Medford in 1896

Southern Oregon Monitor of 1896 Gives Interesting Sidelights on Early Day Affairs and Folk Here
    A copy of the Southern Oregon Monitor, one of the grandparents of the Mail Tribune, has been received at this office, from an unknown owner, who left it with Arthur C. Bevan for delivery. It is dated Wednesday, May 27, 1896, and is a chapter of local life 33 years ago. The paper's slogan was "Everyone Is the Son of His Own Works," printed beneath the name.
    The first column of the first page is devoted to general information. Charles Strang was city treasurer, and W. T. York city recorder, one may learn. D. Cofer was marshal and F. Amann street commissioner.
    Under the professional directory, one architect, three lawyers and five doctors are listed. Conditions are different now. Dr. E. B. Pickel, still practicing, was then in partnership with Dr. E. P. Geary, and had offices over Haskins' drug store. Dr. Emil Kirchgessner, well known throughout the county, is also listed as "late resident physician and surgeon Cook County Hospital, Chicago, Ill."
    The second and third columns are devoted to "Our Washington Letter," written by John H. Mitchell, United States Senator from Oregon, later involved in the Oregon land fraud cases, and who died of a broken heart.
    Readers at the end of this article are urged: "Don't forget the grand political blowout and free ball to he held at Jacksonville on the 28th. Prominent speakers will deliver addresses, and no pains will be spared." This sounds ominous.
    Under the heading: "These Are Facts," J. R. Neil, pioneer of beloved memory, in a column and a half letter to the editor takes issue with N. A. Jacobs, county clerk, and defends his administration as county judge. He presents an exhaustive study of local tax conditions, and attributes most of the road expense to high water in March.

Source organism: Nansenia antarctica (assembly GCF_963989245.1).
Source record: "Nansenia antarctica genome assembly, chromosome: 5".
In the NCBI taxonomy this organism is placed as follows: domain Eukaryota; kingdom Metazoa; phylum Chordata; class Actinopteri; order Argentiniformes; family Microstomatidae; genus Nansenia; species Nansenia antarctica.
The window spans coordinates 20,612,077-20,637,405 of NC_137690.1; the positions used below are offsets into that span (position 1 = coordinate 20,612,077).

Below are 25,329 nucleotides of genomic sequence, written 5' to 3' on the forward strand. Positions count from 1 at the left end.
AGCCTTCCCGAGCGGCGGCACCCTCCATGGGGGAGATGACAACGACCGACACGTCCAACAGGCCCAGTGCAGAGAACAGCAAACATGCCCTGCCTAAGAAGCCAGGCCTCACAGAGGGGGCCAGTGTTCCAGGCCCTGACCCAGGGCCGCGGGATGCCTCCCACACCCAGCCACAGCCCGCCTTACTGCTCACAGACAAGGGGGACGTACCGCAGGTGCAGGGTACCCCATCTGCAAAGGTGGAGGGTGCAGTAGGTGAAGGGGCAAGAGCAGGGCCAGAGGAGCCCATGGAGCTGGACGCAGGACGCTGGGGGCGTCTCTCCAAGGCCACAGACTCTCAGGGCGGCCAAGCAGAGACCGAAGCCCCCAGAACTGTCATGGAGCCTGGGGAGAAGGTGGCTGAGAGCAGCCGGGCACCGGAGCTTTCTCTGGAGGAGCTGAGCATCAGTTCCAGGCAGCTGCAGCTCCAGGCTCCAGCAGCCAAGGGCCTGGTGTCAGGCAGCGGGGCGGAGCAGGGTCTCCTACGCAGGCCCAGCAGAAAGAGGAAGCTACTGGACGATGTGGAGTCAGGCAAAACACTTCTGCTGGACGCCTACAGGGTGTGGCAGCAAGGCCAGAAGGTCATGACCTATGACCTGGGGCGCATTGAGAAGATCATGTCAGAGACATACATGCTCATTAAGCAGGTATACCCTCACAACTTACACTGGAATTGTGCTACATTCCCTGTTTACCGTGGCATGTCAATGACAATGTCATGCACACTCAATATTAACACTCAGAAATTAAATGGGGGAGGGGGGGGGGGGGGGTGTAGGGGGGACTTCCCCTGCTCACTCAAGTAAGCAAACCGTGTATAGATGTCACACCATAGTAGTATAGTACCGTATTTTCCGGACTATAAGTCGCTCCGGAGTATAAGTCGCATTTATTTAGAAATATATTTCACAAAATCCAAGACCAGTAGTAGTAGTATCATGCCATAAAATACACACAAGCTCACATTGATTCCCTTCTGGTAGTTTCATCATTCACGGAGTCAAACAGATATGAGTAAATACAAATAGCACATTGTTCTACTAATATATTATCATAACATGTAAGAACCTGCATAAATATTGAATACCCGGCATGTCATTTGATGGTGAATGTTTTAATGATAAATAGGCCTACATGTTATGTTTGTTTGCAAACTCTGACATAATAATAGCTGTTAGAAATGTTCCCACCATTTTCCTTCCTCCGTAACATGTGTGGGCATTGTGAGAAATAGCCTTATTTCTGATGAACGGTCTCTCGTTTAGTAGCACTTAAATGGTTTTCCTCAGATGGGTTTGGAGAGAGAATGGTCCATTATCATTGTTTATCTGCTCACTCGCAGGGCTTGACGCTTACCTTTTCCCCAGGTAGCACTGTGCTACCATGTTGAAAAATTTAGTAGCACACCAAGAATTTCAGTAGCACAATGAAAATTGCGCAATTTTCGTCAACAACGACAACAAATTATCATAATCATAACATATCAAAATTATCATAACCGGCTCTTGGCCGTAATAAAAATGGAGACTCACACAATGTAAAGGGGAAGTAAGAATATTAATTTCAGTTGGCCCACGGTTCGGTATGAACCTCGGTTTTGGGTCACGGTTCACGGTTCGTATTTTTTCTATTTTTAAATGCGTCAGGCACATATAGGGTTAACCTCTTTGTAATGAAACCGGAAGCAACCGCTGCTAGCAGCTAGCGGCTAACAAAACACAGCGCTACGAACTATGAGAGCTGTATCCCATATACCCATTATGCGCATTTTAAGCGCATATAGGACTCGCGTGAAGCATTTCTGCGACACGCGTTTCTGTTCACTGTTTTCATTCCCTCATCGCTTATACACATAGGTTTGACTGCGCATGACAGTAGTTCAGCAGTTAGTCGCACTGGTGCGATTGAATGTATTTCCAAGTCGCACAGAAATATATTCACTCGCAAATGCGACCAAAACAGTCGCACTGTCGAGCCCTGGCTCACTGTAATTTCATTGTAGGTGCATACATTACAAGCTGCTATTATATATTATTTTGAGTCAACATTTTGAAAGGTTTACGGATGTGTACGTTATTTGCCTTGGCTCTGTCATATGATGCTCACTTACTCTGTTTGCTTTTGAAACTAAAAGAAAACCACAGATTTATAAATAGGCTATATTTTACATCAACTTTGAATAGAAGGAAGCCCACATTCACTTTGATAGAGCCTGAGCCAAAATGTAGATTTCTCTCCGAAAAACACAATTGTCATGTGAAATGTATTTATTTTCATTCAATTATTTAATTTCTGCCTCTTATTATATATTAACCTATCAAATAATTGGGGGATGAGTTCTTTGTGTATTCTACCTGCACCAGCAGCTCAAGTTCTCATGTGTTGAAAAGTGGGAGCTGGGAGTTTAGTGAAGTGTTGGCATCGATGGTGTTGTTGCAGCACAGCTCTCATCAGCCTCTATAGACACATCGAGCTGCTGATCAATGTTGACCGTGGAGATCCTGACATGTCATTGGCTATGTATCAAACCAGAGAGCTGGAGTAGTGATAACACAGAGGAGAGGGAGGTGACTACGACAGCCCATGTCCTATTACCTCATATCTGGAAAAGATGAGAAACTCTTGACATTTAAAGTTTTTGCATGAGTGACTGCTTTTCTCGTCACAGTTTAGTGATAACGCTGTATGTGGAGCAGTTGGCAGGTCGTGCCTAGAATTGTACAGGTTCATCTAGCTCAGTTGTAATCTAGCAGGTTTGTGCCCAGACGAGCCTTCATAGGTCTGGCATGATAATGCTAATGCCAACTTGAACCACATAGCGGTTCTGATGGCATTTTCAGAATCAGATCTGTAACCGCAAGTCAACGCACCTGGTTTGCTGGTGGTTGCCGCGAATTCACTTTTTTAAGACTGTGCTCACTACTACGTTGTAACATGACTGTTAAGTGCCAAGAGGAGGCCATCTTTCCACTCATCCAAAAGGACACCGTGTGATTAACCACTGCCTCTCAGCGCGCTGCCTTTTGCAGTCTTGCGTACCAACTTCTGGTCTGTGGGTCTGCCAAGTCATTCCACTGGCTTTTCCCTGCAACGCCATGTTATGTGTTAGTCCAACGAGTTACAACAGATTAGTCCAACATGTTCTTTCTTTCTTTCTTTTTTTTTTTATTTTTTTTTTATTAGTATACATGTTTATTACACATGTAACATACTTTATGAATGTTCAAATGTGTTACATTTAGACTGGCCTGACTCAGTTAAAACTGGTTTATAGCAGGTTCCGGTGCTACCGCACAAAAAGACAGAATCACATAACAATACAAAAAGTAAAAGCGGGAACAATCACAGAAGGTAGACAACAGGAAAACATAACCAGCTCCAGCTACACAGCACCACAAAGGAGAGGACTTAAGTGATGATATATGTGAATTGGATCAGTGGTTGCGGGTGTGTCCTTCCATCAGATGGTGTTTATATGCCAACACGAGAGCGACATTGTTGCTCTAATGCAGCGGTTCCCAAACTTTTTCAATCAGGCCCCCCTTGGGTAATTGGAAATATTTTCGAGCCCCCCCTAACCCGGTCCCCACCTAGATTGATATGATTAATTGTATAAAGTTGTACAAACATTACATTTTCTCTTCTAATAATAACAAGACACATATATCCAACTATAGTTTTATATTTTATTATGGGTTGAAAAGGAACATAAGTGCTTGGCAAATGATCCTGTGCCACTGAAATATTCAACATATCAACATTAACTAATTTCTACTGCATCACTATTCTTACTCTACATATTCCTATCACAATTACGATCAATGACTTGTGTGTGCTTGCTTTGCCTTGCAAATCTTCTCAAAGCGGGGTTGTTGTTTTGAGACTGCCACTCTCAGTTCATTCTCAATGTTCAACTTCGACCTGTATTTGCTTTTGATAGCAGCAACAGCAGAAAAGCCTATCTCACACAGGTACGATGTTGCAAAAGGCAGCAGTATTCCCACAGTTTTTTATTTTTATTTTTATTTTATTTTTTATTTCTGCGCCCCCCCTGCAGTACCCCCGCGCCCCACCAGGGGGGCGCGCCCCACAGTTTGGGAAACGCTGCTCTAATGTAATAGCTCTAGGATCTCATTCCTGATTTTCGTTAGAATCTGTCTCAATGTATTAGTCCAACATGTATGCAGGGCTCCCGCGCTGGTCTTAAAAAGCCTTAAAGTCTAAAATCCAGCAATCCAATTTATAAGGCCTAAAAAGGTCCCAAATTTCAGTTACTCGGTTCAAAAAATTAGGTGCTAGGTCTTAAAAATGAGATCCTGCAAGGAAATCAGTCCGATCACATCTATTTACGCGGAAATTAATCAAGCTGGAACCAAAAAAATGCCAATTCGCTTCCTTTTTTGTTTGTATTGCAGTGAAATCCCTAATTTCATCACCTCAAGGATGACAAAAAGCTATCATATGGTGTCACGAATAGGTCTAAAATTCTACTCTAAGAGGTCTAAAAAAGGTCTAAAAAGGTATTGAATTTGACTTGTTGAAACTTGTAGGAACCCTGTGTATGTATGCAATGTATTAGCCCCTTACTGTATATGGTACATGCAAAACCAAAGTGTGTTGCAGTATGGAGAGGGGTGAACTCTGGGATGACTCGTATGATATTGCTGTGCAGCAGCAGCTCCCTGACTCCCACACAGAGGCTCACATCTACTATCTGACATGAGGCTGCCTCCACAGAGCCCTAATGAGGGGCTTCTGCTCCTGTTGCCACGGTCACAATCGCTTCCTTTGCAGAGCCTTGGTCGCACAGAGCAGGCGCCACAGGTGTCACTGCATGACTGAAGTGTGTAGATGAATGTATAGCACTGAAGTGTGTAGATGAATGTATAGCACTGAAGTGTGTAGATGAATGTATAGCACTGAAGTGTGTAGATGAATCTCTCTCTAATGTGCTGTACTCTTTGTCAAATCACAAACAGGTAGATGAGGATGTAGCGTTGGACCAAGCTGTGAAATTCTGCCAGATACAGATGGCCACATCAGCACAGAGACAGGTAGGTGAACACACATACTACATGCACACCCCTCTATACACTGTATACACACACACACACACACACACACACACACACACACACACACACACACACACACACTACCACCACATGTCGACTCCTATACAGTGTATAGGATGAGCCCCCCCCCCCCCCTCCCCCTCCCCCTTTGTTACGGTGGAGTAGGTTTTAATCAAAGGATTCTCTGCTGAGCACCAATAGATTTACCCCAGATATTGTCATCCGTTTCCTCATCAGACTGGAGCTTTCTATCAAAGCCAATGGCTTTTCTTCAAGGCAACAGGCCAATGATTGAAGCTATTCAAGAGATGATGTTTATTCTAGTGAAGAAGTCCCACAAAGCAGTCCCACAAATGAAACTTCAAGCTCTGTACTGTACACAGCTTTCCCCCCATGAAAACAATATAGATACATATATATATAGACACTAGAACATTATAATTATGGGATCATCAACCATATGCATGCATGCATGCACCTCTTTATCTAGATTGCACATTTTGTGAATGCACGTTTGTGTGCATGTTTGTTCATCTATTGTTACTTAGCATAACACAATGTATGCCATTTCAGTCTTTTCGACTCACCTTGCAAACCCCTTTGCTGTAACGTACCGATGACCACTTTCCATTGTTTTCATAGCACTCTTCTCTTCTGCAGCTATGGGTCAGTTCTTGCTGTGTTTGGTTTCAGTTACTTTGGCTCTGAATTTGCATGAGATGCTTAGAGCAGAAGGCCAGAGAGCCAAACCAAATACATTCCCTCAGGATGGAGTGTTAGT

A table of the taxes paid by Populist candidates for county offices, compiled by the Ashland Tidings, is reprinted. There were nine candidates, and five paid nothing. John Grieve of Prospect was running for county treasurer, and he was assessed at $1517. He is the father of Jim and Bill Grieve, and is still interested in politics in season.
    It is noted that the third annual convention of the W.C.T.U. was held at Medford in the Christian church, May 12, 13 and 14, and "was a great success."
    Two columns of the first page are devoted to advertising. The Medford Brewery and Ice Company announced the employment of "the most experienced brewer on the Pacific Coast. Our lager is made from pure malt and hops." They also sold "distilled ice water."
    Farmers were advised to buy harness from Beidlemann and Nicholson, opposite the post office. The ad set forth that poor harness was worse than no harness. The firm also reported the arrival of a consignment of buggy whips.
    "The New Nash Hotel, I. L. Hamilton, Prop." informed the world that "Especial attention is paid to the cuisine, and no expense is spared to secure the comfort of our guests." The hotel had recently been remodeled.
    Another ad sets forth that "the Deere bicycle is a strictly high-grade wheel for a reasonable price, J. A. Whitman, agent."
    The Jacksonville Marble Works announces its ability to make a tombstone, and the Jackson County Bank, J. E. Enyart, cashier, invites inspection and does a general banking business.
Medford Mail Tribune, June 22, 1929, page 6

Last revised March 1, 2023